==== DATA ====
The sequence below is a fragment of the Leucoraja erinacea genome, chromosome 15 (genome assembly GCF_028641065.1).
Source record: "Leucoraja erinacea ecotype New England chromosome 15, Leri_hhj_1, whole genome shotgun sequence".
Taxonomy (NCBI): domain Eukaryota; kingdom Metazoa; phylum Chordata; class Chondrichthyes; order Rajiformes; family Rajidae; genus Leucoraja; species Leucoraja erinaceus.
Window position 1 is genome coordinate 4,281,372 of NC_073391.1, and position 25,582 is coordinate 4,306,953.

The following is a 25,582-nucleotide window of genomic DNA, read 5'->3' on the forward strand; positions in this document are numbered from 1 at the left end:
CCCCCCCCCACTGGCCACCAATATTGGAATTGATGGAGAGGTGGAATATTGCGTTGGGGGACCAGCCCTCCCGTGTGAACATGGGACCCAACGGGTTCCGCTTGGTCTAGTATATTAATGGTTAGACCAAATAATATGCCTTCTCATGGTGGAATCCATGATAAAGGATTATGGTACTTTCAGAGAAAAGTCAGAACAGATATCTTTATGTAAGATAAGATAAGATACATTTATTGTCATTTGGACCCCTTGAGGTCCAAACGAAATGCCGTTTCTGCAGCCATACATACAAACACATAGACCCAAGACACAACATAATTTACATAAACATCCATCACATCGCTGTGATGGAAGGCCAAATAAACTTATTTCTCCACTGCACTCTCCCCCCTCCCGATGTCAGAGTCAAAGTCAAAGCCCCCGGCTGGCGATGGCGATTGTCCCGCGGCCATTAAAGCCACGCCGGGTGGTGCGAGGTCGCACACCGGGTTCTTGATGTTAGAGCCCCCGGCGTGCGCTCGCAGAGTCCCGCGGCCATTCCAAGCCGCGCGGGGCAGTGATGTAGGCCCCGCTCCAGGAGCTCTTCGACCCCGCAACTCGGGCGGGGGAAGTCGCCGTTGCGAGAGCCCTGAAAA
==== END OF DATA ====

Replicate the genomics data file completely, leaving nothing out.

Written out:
The sequence below is a fragment of the Leucoraja erinacea genome, chromosome 15 (genome assembly GCF_028641065.1).
Source record: "Leucoraja erinacea ecotype New England chromosome 15, Leri_hhj_1, whole genome shotgun sequence".
Taxonomy (NCBI): domain Eukaryota; kingdom Metazoa; phylum Chordata; class Chondrichthyes; order Rajiformes; family Rajidae; genus Leucoraja; species Leucoraja erinaceus.
Window position 1 is genome coordinate 4,281,372 of NC_073391.1, and position 25,582 is coordinate 4,306,953.

The following is a 25,582-nucleotide window of genomic DNA, read 5'->3' on the forward strand; positions in this document are numbered from 1 at the left end:
CCCCCCCCCACTGGCCACCAATATTGGAATTGATGGAGAGGTGGAATATTGCGTTGGGGGACCAGCCCTCCCGTGTGAACATGGGACCCAACGGGTTCCGCTTGGTCTAGTATATTAATGGTTAGACCAAATAATATGCCTTCTCATGGTGGAATCCATGATAAAGGATTATGGTACTTTCAGAGAAAAGTCAGAACAGATATCTTTATGTAAGATAAGATAAGATACATTTATTGTCATTTGGACCCCTTGAGGTCCAAACGAAATGCCGTTTCTGCAGCCATACATACAAACACATAGACCCAAGACACAACATAATTTACATAAACATCCATCACATCGCTGTGATGGAAGGCCAAATAAACTTATTTCTCCACTGCACTCTCCCCCCTCCCGATGTCAGAGTCAAAGTCAAAGCCCCCGGCTGGCGATGGCGATTGTCCCGCGGCCATTAAAGCCACGCCGGGTGGTGCGAGGTCGCACACCGGGTTCTTGATGTTAGAGCCCCCGGCGTGCGCTCGCAGAGTCCCGCGGCCATTCCAAGCCGCGCGGGGCAGTGATGTAGGCCCCGCTCCAGGAGCTCTTCGACCCCGCAACTCGGGCGGGGGAAGTCGCCGTTGCGAGAGCCCTGAAAA